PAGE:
When he walks on to the pitch at Old Trafford tomorrow, Arsene Wenger can be forgiven for thinking back to May seven years ago when Sylvain Wiltord's goal sealed a memorable 1-0 victory that clinched Arsenal the Double.
But he might not want to remember what he said afterwards. "We want tonight to be a shift of power," he said.
Wenger believed winning the Premier League at the home of Manchester United, who had at the time won the title for three successive seasons, would mark a sea-change in the history of English football.
Wenger has since enjoyed another league title win, with his so-called 'Invincibles' of 2004. But as he takes his fledglings to United tomorrow, Wenger is being forced o accept his side have slipped even further behind than at any point in his 13-year reign.
Manchester United require a point to seal their third successive Premier League crown, matching the golden run that began a decade ago and which Wiltord's goal ended abruptly in 2002. Power has indeed shifted, only even further towards Sir Alex Ferguson's side.
Wenger acknowledged yesterday that his great rival Ferguson has won the battle this season. "Manchester United has been better than us without a doubt, the whole season," Wenger said. "At the end of the day, you have to say yes, you are the best and there is no shame to say it. We have not to be scared to say someone is better.
"Manchester United are world champions, European champions and will be champions of England. Everybody has to cope with that, not accept it and come back next year and beat them."
The danger is that Arsenal's failure to live up to the standards set by Manchester United is becoming a chronic affliction. The Gunners are currently 18 points behind the champions but the gap is fast becoming a gulf. Arsenal have finished on average more than 15 points behind the champions in the past four seasons, so 18 points is about the norm.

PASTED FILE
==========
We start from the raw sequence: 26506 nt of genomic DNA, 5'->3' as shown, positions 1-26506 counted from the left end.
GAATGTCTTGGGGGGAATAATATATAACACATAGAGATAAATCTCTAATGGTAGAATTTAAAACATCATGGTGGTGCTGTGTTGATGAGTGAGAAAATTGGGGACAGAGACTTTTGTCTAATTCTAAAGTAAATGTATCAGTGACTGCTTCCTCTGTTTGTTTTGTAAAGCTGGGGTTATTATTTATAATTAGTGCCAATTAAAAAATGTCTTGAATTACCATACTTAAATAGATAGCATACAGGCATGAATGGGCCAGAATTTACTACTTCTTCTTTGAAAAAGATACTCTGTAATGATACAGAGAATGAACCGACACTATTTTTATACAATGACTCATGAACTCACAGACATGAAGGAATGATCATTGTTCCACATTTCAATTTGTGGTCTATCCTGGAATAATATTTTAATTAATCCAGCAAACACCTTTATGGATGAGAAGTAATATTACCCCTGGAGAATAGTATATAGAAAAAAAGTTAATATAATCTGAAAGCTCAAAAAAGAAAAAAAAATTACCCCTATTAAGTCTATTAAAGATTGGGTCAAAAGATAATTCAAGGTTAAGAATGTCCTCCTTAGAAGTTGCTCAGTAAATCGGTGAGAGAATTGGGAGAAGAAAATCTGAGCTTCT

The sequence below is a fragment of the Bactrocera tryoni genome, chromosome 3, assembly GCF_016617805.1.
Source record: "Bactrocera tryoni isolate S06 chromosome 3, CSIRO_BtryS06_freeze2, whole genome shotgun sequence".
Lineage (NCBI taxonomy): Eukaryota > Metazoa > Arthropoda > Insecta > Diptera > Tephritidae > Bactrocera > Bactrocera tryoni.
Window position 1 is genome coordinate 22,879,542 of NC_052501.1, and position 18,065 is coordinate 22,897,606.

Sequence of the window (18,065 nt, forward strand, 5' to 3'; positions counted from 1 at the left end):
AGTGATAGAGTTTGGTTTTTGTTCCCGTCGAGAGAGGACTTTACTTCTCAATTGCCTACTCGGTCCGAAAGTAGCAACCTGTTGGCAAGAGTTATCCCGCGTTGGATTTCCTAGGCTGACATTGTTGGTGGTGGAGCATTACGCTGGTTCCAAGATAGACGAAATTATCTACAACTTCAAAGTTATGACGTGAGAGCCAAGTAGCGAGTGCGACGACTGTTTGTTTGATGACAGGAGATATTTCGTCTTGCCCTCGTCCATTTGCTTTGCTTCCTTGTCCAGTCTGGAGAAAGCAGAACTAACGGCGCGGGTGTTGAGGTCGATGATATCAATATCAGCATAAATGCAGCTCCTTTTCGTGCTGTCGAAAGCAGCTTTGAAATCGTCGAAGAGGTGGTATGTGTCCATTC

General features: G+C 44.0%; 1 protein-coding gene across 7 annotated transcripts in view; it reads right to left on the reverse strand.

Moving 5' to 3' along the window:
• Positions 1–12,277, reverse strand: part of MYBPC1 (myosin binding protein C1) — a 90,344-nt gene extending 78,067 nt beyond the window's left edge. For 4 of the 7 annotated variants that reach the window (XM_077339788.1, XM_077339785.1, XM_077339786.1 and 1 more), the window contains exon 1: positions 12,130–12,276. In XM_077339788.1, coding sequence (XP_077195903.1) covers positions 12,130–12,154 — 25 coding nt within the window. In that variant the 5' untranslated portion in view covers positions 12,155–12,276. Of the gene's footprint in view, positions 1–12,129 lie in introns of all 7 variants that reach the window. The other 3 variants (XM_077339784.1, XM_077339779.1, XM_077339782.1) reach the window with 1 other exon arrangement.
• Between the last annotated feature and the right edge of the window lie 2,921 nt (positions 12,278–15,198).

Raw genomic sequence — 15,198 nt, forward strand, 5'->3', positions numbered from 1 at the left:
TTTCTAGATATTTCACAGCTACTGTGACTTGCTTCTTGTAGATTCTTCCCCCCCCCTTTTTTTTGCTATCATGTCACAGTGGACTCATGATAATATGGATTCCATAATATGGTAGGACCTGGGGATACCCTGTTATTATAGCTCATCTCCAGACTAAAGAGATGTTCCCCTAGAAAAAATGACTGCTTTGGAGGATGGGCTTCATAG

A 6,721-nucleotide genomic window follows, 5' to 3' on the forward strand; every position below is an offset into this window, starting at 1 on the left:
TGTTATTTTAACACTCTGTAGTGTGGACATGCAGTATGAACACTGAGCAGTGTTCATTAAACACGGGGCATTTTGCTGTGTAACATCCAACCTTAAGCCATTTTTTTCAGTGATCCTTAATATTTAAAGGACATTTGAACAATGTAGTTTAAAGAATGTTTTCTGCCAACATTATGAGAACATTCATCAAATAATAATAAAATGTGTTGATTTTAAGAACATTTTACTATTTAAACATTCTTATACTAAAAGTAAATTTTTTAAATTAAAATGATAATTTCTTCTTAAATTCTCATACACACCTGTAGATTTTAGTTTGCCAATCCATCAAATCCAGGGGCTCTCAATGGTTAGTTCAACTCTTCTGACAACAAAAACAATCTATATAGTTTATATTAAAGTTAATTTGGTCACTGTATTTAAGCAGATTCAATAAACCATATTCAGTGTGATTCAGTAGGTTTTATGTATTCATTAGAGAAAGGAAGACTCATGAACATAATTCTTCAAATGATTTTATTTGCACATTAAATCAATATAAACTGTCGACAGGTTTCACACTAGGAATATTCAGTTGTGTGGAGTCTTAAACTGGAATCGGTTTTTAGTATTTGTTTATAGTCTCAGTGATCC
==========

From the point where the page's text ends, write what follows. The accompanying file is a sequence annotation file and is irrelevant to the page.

Wenger contends his side are not that far behind United this season, that only in defence have they failed in comparison to the champions. But when the crunch came, his side failed to come even close to delivering.
Wenger's explanations are fast becoming excuses. He boasts about how well the club have performed since November, as if someone else had been manager for the first three months of the season. He talks about having a midfield with an average age of only 22, as if it were a condition imposed upon him by the club.
Wenger is reluctant to spend his way out of trouble, because he knows there are no guarantees it will work. Back in January 2006 he bought three players who were to be the heart of the new young Arsenal — Emmanuel Adebayor, Abou Diaby and Theo Walcott.
Only Walcott can be said to have been a total success. Wenger seems unsure where to play Diaby, who often is told to occupy a position wide on the left of midfield while the more lightweight Samir Nasri plays centrally. And Adebayor is the most fickle of strikers, a man who wanted to leave last summer and has been brooding over it ever since.
The scenario is becoming depressingly repetitive. Another season without a trophy for Arsenal. Another summer spent fretting over the future of Adebayor.
Wenger said yesterday that Adebayor came close to leaving the club last year, and a possible transfer to Chelsea moved a step closer when the manager said he would have no problem selling a player to a domestic rival. "If I feel that a player should go, or could go, why not sell him to one of the other top four?" Wenger asked.
Arsenal would be better off cashing in on Adebayor this summer and spending the money on a couple of defensive players — a centre half and a midfielder who can tackle. But a more important task will be trying to rediscover the inner belief Arsenal possessed when they won the Premier League title that May evening at Old Trafford seven years ago.